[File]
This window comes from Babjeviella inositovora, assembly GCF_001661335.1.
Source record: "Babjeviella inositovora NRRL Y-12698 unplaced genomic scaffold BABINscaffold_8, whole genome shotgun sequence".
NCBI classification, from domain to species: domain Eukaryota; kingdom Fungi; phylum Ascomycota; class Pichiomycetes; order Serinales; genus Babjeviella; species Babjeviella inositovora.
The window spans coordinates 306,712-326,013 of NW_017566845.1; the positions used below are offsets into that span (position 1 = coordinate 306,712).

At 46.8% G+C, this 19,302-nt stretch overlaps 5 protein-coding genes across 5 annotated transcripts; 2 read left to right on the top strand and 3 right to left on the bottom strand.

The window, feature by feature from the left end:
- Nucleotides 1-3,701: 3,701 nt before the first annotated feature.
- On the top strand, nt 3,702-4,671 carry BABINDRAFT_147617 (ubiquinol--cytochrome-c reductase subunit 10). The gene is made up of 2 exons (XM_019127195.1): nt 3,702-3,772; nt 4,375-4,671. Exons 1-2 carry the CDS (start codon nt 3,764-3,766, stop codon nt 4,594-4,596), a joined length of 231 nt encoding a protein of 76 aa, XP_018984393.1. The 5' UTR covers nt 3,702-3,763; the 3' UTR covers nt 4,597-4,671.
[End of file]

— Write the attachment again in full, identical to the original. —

This window comes from Babjeviella inositovora, assembly GCF_001661335.1.
Source record: "Babjeviella inositovora NRRL Y-12698 unplaced genomic scaffold BABINscaffold_8, whole genome shotgun sequence".
NCBI classification, from domain to species: domain Eukaryota; kingdom Fungi; phylum Ascomycota; class Pichiomycetes; order Serinales; genus Babjeviella; species Babjeviella inositovora.
The window spans coordinates 306,712-326,013 of NW_017566845.1; the positions used below are offsets into that span (position 1 = coordinate 306,712).

At 46.8% G+C, this 19,302-nt stretch overlaps 5 protein-coding genes across 5 annotated transcripts; 2 read left to right on the top strand and 3 right to left on the bottom strand.

The window, feature by feature from the left end:
- Nucleotides 1-3,701: 3,701 nt before the first annotated feature.
- On the top strand, nt 3,702-4,671 carry BABINDRAFT_147617 (ubiquinol--cytochrome-c reductase subunit 10). The gene is made up of 2 exons (XM_019127195.1): nt 3,702-3,772; nt 4,375-4,671. Exons 1-2 carry the CDS (start codon nt 3,764-3,766, stop codon nt 4,594-4,596), a joined length of 231 nt encoding a protein of 76 aa, XP_018984393.1. The 5' UTR covers nt 3,702-3,763; the 3' UTR covers nt 4,597-4,671.